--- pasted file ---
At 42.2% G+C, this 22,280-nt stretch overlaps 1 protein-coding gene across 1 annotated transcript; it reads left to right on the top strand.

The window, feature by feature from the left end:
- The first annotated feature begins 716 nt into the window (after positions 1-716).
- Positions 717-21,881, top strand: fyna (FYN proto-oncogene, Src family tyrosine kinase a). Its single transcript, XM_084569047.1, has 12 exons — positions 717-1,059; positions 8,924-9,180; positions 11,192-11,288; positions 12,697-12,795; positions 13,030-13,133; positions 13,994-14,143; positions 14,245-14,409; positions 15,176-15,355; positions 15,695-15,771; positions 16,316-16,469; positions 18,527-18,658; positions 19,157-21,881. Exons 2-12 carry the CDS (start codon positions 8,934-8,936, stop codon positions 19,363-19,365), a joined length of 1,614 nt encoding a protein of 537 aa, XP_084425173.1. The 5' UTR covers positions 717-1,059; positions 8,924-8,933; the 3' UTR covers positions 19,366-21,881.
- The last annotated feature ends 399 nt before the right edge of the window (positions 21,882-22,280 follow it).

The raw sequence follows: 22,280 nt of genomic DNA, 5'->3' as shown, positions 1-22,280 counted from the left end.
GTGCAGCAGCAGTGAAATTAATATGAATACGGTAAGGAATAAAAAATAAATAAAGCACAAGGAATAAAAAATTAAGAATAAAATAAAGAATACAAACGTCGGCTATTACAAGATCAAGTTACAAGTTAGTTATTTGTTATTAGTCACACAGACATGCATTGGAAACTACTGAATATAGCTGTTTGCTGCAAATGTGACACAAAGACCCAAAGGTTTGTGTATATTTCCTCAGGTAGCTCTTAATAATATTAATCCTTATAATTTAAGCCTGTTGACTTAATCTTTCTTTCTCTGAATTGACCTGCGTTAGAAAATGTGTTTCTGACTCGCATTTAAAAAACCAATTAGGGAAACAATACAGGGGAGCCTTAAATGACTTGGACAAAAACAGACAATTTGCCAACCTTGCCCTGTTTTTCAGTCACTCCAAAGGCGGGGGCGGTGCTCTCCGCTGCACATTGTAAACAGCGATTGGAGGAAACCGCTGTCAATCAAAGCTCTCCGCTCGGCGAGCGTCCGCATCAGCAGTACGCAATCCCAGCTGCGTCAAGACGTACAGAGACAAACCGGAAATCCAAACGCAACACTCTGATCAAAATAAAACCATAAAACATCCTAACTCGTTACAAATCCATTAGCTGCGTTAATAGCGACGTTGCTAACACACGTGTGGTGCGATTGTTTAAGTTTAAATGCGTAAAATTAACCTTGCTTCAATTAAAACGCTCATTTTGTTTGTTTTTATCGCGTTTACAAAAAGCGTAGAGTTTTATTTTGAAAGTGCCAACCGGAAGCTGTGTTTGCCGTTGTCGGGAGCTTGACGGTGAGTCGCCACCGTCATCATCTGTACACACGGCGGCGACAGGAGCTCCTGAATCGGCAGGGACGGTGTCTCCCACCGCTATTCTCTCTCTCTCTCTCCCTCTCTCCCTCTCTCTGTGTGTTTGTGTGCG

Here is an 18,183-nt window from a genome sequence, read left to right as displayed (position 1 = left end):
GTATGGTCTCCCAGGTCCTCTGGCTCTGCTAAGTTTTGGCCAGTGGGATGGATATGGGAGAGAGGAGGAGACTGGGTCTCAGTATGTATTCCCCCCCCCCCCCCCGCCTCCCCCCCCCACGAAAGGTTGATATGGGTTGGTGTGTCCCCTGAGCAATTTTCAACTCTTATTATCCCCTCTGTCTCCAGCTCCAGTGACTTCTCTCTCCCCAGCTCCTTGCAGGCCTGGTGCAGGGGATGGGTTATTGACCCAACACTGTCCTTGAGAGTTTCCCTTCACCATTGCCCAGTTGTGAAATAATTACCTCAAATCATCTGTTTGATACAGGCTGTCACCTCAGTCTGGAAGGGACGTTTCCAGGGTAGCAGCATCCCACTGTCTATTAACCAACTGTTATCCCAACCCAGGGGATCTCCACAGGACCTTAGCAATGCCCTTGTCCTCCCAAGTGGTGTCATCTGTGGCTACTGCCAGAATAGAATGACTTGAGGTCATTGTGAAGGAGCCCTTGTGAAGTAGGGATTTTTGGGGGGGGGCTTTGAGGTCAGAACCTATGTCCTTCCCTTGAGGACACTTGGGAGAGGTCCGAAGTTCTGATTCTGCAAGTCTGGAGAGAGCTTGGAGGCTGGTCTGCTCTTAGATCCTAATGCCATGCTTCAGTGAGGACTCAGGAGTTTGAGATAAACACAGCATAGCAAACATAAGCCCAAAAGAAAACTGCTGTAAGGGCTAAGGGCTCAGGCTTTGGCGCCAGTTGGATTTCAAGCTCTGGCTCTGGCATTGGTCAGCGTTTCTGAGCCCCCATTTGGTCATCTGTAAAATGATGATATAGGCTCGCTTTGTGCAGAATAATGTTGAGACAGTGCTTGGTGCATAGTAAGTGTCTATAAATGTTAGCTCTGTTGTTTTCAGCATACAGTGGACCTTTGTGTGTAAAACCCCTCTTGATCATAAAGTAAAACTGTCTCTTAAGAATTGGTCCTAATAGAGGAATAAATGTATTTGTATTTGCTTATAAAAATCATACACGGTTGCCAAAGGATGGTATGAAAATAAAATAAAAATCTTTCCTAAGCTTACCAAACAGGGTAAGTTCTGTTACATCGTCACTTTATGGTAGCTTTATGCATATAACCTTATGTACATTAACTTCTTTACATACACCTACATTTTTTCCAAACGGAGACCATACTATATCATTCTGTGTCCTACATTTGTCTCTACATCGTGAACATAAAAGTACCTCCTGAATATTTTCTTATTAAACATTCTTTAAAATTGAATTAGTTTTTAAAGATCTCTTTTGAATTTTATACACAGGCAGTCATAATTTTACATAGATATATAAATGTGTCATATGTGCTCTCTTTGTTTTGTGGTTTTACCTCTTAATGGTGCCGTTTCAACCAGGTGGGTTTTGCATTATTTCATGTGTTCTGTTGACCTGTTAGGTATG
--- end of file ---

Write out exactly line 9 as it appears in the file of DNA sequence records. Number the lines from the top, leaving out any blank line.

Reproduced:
GTATGGTCTCCCAGGTCCTCTGGCTCTGCTAAGTTTTGGCCAGTGGGATGGATATGGGAGAGAGGAGGAGACTGGGTCTCAGTATGTATTCCCCCCCCCCCCCCCGCCTCCCCCCCCCACGAAAGGTTGATATGGGTTGGTGTGTCCCCTGAGCAATTTTCAACTCTTATTATCCCCTCTGTCTCCAGCTCCAGTGACTTCTCTCTCCCCAGCTCCTTGCAGGCCTGGTGCAGGGGATGGGTTATTGACCCAACACTGTCCTTGAGAGTTTCCCTTCACCATTGCCCAGTTGTGAAATAATTACCTCAAATCATCTGTTTGATACAGGCTGTCACCTCAGTCTGGAAGGGACGTTTCCAGGGTAGCAGCATCCCACTGTCTATTAACCAACTGTTATCCCAACCCAGGGGATCTCCACAGGACCTTAGCAATGCCCTTGTCCTCCCAAGTGGTGTCATCTGTGGCTACTGCCAGAATAGAATGACTTGAGGTCATTGTGAAGGAGCCCTTGTGAAGTAGGGATTTTTGGGGGGGGGCTTTGAGGTCAGAACCTATGTCCTTCCCTTGAGGACACTTGGGAGAGGTCCGAAGTTCTGATTCTGCAAGTCTGGAGAGAGCTTGGAGGCTGGTCTGCTCTTAGATCCTAATGCCATGCTTCAGTGAGGACTCAGGAGTTTGAGATAAACACAGCATAGCAAACATAAGCCCAAAAGAAAACTGCTGTAAGGGCTAAGGGCTCAGGCTTTGGCGCCAGTTGGATTTCAAGCTCTGGCTCTGGCATTGGTCAGCGTTTCTGAGCCCCCATTTGGTCATCTGTAAAATGATGATATAGGCTCGCTTTGTGCAGAATAATGTTGAGACAGTGCTTGGTGCATAGTAAGTGTCTATAAATGTTAGCTCTGTTGTTTTCAGCATACAGTGGACCTTTGTGTGTAAAACCCCTCTTGATCATAAAGTAAAACTGTCTCTTAAGAATTGGTCCTAATAGAGGAATAAATGTATTTGTATTTGCTTATAAAAATCATACACGGTTGCCAAAGGATGGTATGAAAATAAAATAAAAATCTTTCCTAAGCTTACCAAACAGGGTAAGTTCTGTTACATCGTCACTTTATGGTAGCTTTATGCATATAACCTTATGTACATTAACTTCTTTACATACACCTACATTTTTTCCAAACGGAGACCATACTATATCATTCTGTGTCCTACATTTGTCTCTACATCGTGAACATAAAAGTACCTCCTGAATATTTTCTTATTAAACATTCTTTAAAATTGAATTAGTTTTTAAAGATCTCTTTTGAATTTTATACACAGGCAGTCATAATTTTACATAGATATATAAATGTGTCATATGTGCTCTCTTTGTTTTGTGGTTTTACCTCTTAATGGTGCCGTTTCAACCAGGTGGGTTTTGCATTATTTCATGTGTTCTGTTGACCTGTTAGGTATG